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#BroadwayBey? Beyonce set to Star as Nala in a Live-Action remake of The Lion King

Broadway Black

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You heard it correctly. Rumor has it that the mother of Blue, Rumi, Sir, and the Beyhive is close to inking a deal that will have her cast as Nala, in the Live-Action Remake of The Lion King. The 25 million dollar deal will consist of Beyonce playing the lead role in addition to handling oversight of the entire soundtrack; which will have new African inspired music sung by Bey herself.

TheBeyHiveTeam

Beyonce is no amateur to musicals, playing the iconic role of Deena Jones in Dream Girls for which she earned a Golden Globe Nomination. She would later receive rave reviews for her performance as Etta James in Cadillac Records, earning a Grammy Award for her version of the song “At Last.”

This is still a rumor, reported first by TheBeyhiveTeam on Twitter. Stay tuned to Broadway Black for future updates on this exciting news.

Who would you like to see cast alongside Queen Bey? Sound off on Twitter and Facebook using #BroadwayBey

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Meet The Press: Loy A. Webb’s The Light Now Running Off-Broadway

Drew Shade

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McKinley Belcher III, Mandi Masden, Logan Vaughn, & Loy A. Webb Photo by Drew Shade

MCC Theater presents the first show in their new home on 52nd street. It’s the New York Premiere of The Light by Loy A. Webb and directed by Logan Vaughn.

Broadway Black had the chance to meet with the entire company. The cast of The Light features Drama Desk Award winner McKinley Belcher III and Mandi Masden.

Not every marriage proposal goes as planned. Loy A. Webb’s The Light introduces us to Rashad and Genesis on what should be one of the happiest days of their lives, but their joy quickly unravels when ground-shifting accusations from the past resurface in this gripping two-character drama. Can their relationship survive the growing divide between them over who- and what – to believe? Directed by Logan Vaughn, The Light is a reckoning that unfolds in real-time and peels away the layers of truth, doubt, pain, and ultimately the power of love.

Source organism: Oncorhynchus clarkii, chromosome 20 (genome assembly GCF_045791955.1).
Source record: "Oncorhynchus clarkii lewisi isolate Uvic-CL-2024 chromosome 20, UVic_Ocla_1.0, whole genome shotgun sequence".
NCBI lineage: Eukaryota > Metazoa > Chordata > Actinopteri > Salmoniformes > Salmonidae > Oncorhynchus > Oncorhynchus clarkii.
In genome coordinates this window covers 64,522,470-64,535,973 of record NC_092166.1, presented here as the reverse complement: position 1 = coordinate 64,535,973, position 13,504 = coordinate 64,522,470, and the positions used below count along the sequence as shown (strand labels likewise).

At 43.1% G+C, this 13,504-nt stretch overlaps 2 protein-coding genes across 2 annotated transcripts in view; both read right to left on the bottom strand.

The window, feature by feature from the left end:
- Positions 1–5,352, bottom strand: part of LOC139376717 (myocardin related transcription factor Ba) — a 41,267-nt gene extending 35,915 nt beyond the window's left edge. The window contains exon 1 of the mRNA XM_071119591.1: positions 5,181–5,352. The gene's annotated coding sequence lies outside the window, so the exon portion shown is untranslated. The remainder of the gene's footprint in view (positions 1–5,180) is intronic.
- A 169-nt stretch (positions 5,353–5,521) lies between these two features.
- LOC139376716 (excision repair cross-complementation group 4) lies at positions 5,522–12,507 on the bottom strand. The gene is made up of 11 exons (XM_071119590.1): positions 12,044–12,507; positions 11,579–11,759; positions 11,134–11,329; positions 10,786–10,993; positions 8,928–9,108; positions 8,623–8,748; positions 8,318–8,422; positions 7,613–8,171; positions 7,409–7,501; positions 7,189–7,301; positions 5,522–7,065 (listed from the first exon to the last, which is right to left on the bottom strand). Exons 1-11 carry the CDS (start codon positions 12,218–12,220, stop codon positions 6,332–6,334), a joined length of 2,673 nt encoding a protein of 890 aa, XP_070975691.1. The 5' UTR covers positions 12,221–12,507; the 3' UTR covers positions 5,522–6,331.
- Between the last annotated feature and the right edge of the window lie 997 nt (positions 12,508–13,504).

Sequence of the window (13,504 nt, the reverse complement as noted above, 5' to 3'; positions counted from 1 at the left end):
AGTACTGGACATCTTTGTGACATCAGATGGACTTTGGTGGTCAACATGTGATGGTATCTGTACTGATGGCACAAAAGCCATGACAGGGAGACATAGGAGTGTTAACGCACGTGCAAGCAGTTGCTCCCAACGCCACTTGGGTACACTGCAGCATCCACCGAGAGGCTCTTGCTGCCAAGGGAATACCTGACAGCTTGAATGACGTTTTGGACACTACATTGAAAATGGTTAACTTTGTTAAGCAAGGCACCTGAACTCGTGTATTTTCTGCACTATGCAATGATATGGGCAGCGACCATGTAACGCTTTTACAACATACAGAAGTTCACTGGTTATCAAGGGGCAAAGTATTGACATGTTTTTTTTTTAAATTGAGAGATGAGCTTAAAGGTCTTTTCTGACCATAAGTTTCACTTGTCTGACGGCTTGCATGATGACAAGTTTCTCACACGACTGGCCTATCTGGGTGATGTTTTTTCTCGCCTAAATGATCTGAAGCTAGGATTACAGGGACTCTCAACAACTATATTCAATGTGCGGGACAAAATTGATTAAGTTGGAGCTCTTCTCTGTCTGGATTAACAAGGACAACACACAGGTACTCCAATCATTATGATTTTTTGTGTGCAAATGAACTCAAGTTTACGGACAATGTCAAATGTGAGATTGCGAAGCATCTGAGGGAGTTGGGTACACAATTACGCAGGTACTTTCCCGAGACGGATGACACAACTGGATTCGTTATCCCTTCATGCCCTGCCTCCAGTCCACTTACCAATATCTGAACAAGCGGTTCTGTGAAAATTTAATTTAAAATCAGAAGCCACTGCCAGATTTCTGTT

The Light currently in previews officially opens February 10, 2019, and runs thru March 17, 2019

The creative team includes scenic design by Kimie Nishikawa, costume design by Emilio Sosa, lighting design by Ben Stanton, sound design by Elisheba Ittoop.

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On The Mountaintop: Martin Luther King’s Legacy of Love

Drew Shade

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The man we celebrate today came from holy beginnings. Martin Luther King Jr.’s legacy is laced with hymns and praises, and he is lauded as the leader of the civil rights movement. But Martin Luther King Jr. was just a man. He held rallies where that was a battle-cry, “I AM A MAN!” Today, calling Dr. King a man seems simple, belittling almost, but in his time it was too much to ask. As we celebrate the legacy of Dr. Martin Luther King Jr., let’s revisit just how radical his proclamation was.

In Katori Hall’s The Mountaintop, we see a human King. There are no grandiose statues or great pulpits, just a man with a passion for freedom and love. The 2011 Broadway production starring Samuel L. Jackson as King & Angela Bassett as his co-star, left theatergoers standoffish in light of an imperfect King. Ironically enough, Katori drew the humanity out of King to pull the greatness out of us. Katori’s King was so openly fearful so that we could understand bravery. Katori immortalized King’s place in the theatre; she gave dimensions to a man who lived under the threat of death but spoke about the equality and promise of tomorrow.

Today we celebrate a man who not only spoke of equality under monuments but marched for it in the streets of Memphis. Martin Luther King Jr. remained steadfast in a movement that watched its leaders become martyrs every day. He was a man that demanded humanity from a nation that abused him for drinking coffee at diner countertops. In light of the tumultuous leadership heading to the American government, I encourage you to celebrate King by honoring his resilience.

King’s most potent weapon was his voice. Nations honored him, while ours feared what his determination could do. King thrived in a country that was committed to keeping the Black community marginalized and without structure. Martin Luther King did not just turn the other cheek; he faced discrimination with debilitating logic, grand inspiration and will power that eviscerated anyone that supported injustice. King’s tireless trek towards peace was consistent therefore mighty. Even when racists bombed his house, he spoke love and not hate to a crowd of angry onlookers.

We celebrate King, not only for his ideas but for the actions that brought them to life. Every January, we honor a man who gave his life so that we would give the same respect to the sanitation worker that we gave to the governor. Martin Luther King Jr. dedicated his life so that our character would speak for us instead of our color and he did just that. Even in the face of absolute hate, he spoke of love and solidarity.

Dr. King dedicated his life to creating a world as beautiful as the words he wove together. We celebrate Dr. King because, in his dreams, he saw a world that transcended hate and ascended to The Mountaintop. We honor Dr. King because while he was with us, he didn’t just preach about this mountaintop, he led us there too.

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